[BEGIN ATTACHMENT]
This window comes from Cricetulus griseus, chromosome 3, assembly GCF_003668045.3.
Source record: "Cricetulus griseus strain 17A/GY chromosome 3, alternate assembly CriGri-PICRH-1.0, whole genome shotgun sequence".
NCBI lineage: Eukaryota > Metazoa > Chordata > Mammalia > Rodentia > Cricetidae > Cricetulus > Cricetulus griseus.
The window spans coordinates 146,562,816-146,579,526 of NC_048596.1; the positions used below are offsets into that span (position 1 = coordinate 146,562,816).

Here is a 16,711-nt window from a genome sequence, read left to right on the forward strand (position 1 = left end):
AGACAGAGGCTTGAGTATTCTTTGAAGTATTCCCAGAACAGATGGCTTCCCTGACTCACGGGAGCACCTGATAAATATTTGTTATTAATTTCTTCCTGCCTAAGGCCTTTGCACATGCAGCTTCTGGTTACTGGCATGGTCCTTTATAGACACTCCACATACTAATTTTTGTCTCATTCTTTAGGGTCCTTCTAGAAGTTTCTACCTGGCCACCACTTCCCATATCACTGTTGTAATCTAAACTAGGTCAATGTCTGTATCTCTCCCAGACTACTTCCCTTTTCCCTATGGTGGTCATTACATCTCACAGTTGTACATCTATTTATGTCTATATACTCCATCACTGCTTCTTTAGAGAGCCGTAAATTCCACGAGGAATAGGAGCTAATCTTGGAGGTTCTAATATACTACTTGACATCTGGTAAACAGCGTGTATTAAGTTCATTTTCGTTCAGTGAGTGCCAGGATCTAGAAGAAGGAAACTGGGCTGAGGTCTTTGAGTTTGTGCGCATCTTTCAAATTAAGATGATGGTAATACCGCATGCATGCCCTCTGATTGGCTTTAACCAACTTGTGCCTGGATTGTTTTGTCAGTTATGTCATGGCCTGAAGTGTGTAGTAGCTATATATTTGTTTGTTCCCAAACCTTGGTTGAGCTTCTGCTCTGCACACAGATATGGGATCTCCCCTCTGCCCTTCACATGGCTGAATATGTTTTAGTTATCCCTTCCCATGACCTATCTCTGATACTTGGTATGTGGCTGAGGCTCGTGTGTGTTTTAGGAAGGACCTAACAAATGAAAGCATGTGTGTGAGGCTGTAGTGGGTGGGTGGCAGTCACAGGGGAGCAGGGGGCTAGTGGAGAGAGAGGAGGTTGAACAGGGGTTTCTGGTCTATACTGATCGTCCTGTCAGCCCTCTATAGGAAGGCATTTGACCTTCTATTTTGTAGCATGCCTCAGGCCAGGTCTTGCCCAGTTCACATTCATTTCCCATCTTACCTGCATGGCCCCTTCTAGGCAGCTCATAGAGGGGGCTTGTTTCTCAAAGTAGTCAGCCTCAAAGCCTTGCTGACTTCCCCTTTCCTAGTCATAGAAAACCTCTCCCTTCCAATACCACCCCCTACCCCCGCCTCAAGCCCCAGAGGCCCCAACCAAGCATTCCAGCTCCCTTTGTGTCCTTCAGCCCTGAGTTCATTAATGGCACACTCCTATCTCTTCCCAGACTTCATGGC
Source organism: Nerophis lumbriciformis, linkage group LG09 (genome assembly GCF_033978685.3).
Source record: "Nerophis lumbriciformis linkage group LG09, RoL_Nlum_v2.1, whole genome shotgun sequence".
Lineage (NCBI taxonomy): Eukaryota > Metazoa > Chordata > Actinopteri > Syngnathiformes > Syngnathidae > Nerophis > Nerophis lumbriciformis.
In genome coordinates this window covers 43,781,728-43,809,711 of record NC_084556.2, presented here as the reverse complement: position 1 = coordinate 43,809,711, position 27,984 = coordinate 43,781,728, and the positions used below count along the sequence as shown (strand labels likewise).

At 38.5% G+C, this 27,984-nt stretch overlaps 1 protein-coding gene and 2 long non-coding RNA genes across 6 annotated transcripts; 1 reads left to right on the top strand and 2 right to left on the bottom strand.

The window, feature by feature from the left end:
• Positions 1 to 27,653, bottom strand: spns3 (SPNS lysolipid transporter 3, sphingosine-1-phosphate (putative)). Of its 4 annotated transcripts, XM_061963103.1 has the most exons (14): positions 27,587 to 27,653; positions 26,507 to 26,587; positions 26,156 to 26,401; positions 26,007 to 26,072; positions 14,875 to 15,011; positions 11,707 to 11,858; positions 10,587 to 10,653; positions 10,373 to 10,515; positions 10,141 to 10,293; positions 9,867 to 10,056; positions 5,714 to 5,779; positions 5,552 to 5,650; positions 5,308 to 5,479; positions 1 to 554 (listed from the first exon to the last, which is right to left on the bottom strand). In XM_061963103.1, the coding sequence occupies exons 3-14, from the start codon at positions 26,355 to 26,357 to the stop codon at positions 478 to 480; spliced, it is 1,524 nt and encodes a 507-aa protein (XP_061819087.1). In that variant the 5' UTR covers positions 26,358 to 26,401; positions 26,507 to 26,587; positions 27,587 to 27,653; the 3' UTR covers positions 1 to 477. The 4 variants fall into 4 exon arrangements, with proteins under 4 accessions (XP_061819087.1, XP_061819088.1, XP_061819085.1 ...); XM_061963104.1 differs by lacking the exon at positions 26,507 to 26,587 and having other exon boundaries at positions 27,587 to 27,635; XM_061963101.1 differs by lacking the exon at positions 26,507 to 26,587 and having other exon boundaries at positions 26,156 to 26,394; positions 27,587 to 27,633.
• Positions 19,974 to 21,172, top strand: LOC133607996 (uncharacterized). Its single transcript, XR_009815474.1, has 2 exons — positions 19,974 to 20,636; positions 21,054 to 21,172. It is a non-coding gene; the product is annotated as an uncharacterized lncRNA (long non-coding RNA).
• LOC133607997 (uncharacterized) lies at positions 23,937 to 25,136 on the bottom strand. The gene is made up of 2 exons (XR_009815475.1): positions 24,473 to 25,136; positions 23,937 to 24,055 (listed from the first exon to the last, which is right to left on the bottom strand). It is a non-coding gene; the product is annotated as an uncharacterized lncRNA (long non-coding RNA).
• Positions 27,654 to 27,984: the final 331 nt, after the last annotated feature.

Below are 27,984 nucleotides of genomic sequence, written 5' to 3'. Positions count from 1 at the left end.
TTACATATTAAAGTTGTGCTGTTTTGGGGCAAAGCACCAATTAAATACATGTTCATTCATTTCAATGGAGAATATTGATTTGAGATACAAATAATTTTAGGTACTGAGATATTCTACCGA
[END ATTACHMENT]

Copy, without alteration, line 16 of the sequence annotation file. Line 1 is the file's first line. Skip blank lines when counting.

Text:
• Positions 27,654 to 27,984: the final 331 nt, after the last annotated feature.